Inquiries ordered by Jack Straw, the Home Secretary, and by the Commons Intelligence and Security Committee could lead to disciplinary action against high-ranking officials in the security services over their alleged mishandling of the KGB archives smuggled out by the defector Vasili Mitrokhin.
A late Labour MP, Raymond Fletcher, and former Scotland Yard detective John Symonds were named in the archives as fellow Soviet agents of Melita Norwood, and 12 more alleged spies are due to be named by the end of the week.
There were also accusations of serious blunders by the security services who dismissed Symonds' offer to give full details of his involvement with the KGB. Critics say this meant an invaluable opportunity to gain information was thrown away.
Further pressure on the security services came with claims by David Shayler, the renegade former intelligence officer, of other mistakes by MI5 and threats to name more alleged spies. He said from his home in France that he was aware of two other cases where those guilty of passing secrets had been allowed to go free by the authorities.
"I received this information while I was in MI5 from a well-respected officer who had seen the file in question. I can reveal that one these traitors was a prominent trade union leader. The union official was not tried for his betrayal of some of this country's most sensitive defence secrets and Parliament was not told," he said.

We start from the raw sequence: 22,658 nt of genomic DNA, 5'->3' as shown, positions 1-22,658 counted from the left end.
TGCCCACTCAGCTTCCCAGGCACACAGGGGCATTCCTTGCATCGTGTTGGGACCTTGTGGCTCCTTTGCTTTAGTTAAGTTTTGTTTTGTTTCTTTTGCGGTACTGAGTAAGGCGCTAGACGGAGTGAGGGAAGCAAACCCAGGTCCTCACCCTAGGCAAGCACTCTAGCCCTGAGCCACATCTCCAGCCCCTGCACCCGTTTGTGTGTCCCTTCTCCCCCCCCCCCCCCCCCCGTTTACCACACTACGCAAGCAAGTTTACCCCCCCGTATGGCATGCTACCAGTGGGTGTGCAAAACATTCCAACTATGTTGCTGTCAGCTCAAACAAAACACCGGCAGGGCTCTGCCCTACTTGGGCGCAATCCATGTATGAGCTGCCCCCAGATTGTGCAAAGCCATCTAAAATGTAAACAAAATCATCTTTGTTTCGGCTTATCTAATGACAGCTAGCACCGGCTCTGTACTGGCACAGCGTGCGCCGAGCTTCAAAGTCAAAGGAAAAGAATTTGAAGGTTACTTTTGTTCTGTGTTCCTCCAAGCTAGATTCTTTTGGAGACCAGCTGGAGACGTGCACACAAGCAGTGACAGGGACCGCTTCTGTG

Mr Shayler said that in a separate case, a crown servant admitted passing secrets to an Eastern bloc country. As the individual was not read their rights when interviewed by their bosses and MI5, the prosecution could not go ahead.
Although details of agents such as Melita Norwood were known in early 1993 no politician was told until earlier this year. The advice of the Attorney General at the time, John Morris, was sought only when the contents of files brought out of Russia by Mitrokhin in 1992 were about to be published.
A spokesman for the government law officers' department said last night that formal consent for a prosecution of Mrs Norwood had never been sought. MI5 merely asked for advice on whether it would be sensible to prosecute the 87-year-old former spy who retired 28 years ago. Mr Morris replied that it would not.
Conservative politicians demanded a full statement and explanation last night. Tom King, the chairman of the Commons Intelligence and Security Committee, is launching an inquiry into the Mitrokhin revelations. He said it was "incredible" that Michael Howard, who was Home Secretary when Mr Mitrokhin defected in late 1992, had not been told about the contents of the archive.
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